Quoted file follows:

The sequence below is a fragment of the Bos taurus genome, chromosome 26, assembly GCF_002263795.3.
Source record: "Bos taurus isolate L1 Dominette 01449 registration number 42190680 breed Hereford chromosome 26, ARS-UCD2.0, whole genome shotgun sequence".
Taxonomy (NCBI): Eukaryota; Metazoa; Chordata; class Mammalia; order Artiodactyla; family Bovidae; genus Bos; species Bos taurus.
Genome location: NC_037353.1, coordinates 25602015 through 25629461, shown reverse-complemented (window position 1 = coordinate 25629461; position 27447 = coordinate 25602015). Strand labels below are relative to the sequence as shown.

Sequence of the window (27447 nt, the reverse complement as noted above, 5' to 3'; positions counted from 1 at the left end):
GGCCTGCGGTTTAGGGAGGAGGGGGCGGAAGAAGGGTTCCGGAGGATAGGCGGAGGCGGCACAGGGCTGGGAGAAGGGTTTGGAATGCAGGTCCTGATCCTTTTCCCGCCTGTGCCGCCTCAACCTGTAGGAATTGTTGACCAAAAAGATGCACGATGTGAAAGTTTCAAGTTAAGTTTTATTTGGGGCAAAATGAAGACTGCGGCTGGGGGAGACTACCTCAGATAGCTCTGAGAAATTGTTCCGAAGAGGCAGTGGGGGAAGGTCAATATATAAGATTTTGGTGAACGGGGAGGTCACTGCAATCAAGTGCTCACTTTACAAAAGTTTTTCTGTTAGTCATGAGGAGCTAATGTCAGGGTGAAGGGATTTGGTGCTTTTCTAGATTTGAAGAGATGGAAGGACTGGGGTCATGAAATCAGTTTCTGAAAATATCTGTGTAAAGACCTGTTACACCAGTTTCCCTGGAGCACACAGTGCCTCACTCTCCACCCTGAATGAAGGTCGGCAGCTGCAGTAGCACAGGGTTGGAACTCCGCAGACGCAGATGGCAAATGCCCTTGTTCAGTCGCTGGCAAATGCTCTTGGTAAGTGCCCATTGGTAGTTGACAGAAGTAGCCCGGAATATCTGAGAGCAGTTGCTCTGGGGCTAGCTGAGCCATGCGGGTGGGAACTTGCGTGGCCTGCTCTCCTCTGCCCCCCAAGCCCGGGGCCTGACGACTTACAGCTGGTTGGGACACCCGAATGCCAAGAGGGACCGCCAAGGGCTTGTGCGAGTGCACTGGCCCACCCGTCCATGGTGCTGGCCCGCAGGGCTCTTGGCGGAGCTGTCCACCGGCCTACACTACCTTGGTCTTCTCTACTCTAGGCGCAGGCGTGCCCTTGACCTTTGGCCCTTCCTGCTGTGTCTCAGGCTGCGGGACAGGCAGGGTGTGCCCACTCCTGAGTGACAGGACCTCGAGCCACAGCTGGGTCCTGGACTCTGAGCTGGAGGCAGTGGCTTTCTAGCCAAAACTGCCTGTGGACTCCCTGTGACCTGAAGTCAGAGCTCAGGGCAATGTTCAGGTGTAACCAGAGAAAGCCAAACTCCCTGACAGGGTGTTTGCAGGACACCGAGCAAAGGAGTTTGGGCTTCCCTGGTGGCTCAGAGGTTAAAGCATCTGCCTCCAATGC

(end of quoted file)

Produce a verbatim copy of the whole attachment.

The sequence below is a fragment of the Bos taurus genome, chromosome 26, assembly GCF_002263795.3.
Source record: "Bos taurus isolate L1 Dominette 01449 registration number 42190680 breed Hereford chromosome 26, ARS-UCD2.0, whole genome shotgun sequence".
Taxonomy (NCBI): Eukaryota; Metazoa; Chordata; class Mammalia; order Artiodactyla; family Bovidae; genus Bos; species Bos taurus.
Genome location: NC_037353.1, coordinates 25602015 through 25629461, shown reverse-complemented (window position 1 = coordinate 25629461; position 27447 = coordinate 25602015). Strand labels below are relative to the sequence as shown.

Sequence of the window (27447 nt, the reverse complement as noted above, 5' to 3'; positions counted from 1 at the left end):
GGCCTGCGGTTTAGGGAGGAGGGGGCGGAAGAAGGGTTCCGGAGGATAGGCGGAGGCGGCACAGGGCTGGGAGAAGGGTTTGGAATGCAGGTCCTGATCCTTTTCCCGCCTGTGCCGCCTCAACCTGTAGGAATTGTTGACCAAAAAGATGCACGATGTGAAAGTTTCAAGTTAAGTTTTATTTGGGGCAAAATGAAGACTGCGGCTGGGGGAGACTACCTCAGATAGCTCTGAGAAATTGTTCCGAAGAGGCAGTGGGGGAAGGTCAATATATAAGATTTTGGTGAACGGGGAGGTCACTGCAATCAAGTGCTCACTTTACAAAAGTTTTTCTGTTAGTCATGAGGAGCTAATGTCAGGGTGAAGGGATTTGGTGCTTTTCTAGATTTGAAGAGATGGAAGGACTGGGGTCATGAAATCAGTTTCTGAAAATATCTGTGTAAAGACCTGTTACACCAGTTTCCCTGGAGCACACAGTGCCTCACTCTCCACCCTGAATGAAGGTCGGCAGCTGCAGTAGCACAGGGTTGGAACTCCGCAGACGCAGATGGCAAATGCCCTTGTTCAGTCGCTGGCAAATGCTCTTGGTAAGTGCCCATTGGTAGTTGACAGAAGTAGCCCGGAATATCTGAGAGCAGTTGCTCTGGGGCTAGCTGAGCCATGCGGGTGGGAACTTGCGTGGCCTGCTCTCCTCTGCCCCCCAAGCCCGGGGCCTGACGACTTACAGCTGGTTGGGACACCCGAATGCCAAGAGGGACCGCCAAGGGCTTGTGCGAGTGCACTGGCCCACCCGTCCATGGTGCTGGCCCGCAGGGCTCTTGGCGGAGCTGTCCACCGGCCTACACTACCTTGGTCTTCTCTACTCTAGGCGCAGGCGTGCCCTTGACCTTTGGCCCTTCCTGCTGTGTCTCAGGCTGCGGGACAGGCAGGGTGTGCCCACTCCTGAGTGACAGGACCTCGAGCCACAGCTGGGTCCTGGACTCTGAGCTGGAGGCAGTGGCTTTCTAGCCAAAACTGCCTGTGGACTCCCTGTGACCTGAAGTCAGAGCTCAGGGCAATGTTCAGGTGTAACCAGAGAAAGCCAAACTCCCTGACAGGGTGTTTGCAGGACACCGAGCAAAGGAGTTTGGGCTTCCCTGGTGGCTCAGAGGTTAAAGCATCTGCCTCCAATGC